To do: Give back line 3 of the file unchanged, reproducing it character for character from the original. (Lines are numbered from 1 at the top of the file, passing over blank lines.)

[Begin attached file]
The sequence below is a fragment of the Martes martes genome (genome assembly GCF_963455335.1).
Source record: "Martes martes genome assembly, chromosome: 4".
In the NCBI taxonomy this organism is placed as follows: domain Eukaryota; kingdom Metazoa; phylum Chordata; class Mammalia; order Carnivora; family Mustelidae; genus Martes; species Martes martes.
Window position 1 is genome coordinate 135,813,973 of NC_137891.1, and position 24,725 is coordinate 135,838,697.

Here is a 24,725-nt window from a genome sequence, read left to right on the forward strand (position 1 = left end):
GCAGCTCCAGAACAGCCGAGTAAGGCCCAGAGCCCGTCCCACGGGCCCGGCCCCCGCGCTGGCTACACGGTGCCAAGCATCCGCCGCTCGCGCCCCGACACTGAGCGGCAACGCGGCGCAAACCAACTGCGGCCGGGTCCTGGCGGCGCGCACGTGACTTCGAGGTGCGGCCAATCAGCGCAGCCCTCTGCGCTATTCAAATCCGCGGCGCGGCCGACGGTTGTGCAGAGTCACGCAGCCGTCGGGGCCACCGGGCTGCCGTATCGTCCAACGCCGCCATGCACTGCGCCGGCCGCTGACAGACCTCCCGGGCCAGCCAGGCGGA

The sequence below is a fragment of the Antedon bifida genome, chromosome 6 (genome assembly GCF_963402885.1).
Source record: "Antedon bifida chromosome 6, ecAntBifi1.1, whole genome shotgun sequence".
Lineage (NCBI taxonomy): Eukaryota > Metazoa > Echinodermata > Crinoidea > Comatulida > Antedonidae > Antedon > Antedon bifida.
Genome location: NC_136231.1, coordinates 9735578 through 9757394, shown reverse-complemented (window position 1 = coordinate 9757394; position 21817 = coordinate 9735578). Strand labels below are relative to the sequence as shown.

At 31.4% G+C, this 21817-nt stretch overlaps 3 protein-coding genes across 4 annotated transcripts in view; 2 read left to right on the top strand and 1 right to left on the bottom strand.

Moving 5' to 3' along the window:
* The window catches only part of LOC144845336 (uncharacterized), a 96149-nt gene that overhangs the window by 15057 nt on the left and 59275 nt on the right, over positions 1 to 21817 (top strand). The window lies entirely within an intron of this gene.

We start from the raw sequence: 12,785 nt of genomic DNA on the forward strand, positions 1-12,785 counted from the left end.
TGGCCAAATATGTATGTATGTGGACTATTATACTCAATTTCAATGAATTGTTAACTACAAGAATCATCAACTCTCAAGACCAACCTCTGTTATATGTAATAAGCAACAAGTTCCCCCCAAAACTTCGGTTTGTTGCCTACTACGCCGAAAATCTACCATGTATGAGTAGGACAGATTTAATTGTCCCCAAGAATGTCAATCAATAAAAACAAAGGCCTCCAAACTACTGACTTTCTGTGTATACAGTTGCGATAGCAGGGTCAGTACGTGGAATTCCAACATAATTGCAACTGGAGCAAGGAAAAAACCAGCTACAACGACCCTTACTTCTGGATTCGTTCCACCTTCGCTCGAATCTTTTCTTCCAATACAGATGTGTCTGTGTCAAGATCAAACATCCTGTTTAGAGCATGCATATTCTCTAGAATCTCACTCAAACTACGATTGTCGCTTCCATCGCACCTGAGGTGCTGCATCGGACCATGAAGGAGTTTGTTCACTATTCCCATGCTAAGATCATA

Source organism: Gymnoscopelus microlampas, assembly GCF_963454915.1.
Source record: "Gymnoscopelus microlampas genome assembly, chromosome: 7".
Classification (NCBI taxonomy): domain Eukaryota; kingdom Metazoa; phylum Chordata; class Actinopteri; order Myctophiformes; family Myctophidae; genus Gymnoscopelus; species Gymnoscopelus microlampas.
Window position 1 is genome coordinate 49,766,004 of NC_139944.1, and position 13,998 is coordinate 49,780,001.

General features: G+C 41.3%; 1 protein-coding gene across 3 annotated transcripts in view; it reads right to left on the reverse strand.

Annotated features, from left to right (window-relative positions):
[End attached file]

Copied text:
In the NCBI taxonomy this organism is placed as follows: domain Eukaryota; kingdom Metazoa; phylum Chordata; class Mammalia; order Carnivora; family Mustelidae; genus Martes; species Martes martes.